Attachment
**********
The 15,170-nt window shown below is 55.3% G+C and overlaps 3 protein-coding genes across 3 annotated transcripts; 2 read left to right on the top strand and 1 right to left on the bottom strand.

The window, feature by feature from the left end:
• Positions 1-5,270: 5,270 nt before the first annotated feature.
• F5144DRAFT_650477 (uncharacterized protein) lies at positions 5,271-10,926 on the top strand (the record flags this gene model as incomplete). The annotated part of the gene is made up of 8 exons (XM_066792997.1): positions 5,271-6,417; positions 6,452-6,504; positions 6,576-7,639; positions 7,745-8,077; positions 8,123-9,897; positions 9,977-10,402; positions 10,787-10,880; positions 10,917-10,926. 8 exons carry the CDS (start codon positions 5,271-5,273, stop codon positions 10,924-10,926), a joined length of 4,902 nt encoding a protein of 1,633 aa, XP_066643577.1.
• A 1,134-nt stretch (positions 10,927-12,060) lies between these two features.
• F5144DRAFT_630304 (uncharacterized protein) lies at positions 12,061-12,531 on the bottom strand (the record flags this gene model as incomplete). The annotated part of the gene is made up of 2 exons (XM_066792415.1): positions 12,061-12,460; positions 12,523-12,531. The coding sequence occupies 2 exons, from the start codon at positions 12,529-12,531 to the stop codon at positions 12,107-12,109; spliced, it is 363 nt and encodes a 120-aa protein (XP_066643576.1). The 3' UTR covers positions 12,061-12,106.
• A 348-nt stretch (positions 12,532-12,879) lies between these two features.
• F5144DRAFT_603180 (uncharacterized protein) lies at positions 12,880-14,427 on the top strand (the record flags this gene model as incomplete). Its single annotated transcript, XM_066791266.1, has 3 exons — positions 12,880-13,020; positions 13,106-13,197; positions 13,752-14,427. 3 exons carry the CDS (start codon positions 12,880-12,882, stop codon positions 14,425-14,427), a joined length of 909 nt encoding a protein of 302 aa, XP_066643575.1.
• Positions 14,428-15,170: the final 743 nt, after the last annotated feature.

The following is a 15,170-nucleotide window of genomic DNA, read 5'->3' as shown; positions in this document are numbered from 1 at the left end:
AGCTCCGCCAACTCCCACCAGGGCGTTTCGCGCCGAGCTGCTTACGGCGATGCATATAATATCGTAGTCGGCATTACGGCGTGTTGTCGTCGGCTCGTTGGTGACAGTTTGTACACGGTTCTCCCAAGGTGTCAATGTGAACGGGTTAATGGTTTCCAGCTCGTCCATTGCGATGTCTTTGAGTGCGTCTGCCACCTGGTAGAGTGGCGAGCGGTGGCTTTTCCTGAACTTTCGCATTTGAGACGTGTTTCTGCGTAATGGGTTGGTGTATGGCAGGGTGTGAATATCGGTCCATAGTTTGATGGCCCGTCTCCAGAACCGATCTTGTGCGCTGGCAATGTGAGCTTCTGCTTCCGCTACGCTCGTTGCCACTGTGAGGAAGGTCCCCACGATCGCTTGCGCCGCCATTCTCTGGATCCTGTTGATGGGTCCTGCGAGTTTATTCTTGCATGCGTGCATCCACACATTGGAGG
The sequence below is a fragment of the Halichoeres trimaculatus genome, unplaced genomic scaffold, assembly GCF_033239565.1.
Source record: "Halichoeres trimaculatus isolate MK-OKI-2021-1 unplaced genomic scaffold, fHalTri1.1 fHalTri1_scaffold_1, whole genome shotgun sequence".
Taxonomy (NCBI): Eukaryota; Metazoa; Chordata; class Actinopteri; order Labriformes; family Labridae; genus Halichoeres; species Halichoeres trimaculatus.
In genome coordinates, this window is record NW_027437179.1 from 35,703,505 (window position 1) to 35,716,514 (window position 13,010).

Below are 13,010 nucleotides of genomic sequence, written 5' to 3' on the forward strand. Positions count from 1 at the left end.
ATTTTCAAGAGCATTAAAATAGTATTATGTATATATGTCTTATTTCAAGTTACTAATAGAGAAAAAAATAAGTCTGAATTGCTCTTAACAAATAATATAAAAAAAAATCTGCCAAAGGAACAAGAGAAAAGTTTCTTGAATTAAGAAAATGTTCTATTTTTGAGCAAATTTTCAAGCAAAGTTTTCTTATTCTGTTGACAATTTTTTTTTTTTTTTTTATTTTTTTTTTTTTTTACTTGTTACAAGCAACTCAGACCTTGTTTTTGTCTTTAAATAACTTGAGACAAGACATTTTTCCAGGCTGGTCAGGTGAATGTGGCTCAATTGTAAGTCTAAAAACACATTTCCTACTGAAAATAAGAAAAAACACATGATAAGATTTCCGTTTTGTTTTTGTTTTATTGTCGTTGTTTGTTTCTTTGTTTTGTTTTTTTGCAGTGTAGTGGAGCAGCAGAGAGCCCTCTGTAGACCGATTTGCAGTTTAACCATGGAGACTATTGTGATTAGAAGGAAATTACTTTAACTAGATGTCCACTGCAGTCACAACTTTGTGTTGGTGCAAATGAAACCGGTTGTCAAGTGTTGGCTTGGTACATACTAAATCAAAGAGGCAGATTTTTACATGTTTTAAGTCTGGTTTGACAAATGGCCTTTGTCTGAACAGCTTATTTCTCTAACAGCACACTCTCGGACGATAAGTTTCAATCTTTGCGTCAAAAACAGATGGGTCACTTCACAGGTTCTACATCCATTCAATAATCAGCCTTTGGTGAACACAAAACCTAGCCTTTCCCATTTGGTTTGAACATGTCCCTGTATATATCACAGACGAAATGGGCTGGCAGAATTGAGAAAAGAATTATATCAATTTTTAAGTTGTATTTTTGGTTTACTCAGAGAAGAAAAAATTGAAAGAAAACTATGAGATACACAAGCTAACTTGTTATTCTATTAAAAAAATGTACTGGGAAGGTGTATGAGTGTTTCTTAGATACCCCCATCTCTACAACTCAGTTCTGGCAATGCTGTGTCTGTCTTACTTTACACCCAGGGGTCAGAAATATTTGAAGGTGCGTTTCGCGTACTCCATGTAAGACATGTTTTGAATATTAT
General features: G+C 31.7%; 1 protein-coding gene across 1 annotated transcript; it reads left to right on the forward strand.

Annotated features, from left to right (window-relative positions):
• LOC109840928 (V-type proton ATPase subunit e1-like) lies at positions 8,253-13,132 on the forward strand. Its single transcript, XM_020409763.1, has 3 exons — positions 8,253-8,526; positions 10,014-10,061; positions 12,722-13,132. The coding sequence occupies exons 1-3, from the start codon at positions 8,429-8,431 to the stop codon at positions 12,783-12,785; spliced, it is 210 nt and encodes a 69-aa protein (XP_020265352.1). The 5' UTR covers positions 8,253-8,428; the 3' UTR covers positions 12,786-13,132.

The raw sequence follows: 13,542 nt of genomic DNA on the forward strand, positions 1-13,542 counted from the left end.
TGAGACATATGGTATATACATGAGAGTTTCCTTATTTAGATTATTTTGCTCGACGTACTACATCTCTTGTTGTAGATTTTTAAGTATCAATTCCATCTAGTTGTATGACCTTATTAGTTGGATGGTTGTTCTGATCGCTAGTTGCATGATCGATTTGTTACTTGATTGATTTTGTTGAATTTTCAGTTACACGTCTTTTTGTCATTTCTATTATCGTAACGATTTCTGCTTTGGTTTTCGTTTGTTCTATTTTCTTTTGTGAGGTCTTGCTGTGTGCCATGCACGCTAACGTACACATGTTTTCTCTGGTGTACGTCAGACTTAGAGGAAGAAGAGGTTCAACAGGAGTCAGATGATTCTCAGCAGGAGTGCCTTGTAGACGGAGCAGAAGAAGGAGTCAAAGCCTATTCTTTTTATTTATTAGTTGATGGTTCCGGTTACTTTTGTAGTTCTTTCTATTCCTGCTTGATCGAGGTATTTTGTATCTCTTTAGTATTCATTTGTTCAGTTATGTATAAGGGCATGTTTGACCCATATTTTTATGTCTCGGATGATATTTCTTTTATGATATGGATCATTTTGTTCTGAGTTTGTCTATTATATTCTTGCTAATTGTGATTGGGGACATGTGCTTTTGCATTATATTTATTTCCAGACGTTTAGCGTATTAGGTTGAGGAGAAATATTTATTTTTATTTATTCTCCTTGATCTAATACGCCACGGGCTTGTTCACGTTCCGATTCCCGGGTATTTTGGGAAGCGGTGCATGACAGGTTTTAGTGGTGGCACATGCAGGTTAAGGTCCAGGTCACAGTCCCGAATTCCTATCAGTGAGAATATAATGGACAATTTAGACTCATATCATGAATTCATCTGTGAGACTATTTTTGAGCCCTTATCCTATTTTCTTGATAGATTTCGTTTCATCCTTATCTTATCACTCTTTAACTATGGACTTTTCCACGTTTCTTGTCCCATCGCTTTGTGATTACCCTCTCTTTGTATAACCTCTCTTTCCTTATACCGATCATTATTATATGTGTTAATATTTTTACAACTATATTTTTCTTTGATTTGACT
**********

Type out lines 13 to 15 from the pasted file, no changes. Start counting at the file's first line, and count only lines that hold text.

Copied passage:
Source record: "Halichoeres trimaculatus isolate MK-OKI-2021-1 unplaced genomic scaffold, fHalTri1.1 fHalTri1_scaffold_1, whole genome shotgun sequence".
Taxonomy (NCBI): Eukaryota; Metazoa; Chordata; class Actinopteri; order Labriformes; family Labridae; genus Halichoeres; species Halichoeres trimaculatus.
In genome coordinates, this window is record NW_027437179.1 from 35,703,505 (window position 1) to 35,716,514 (window position 13,010).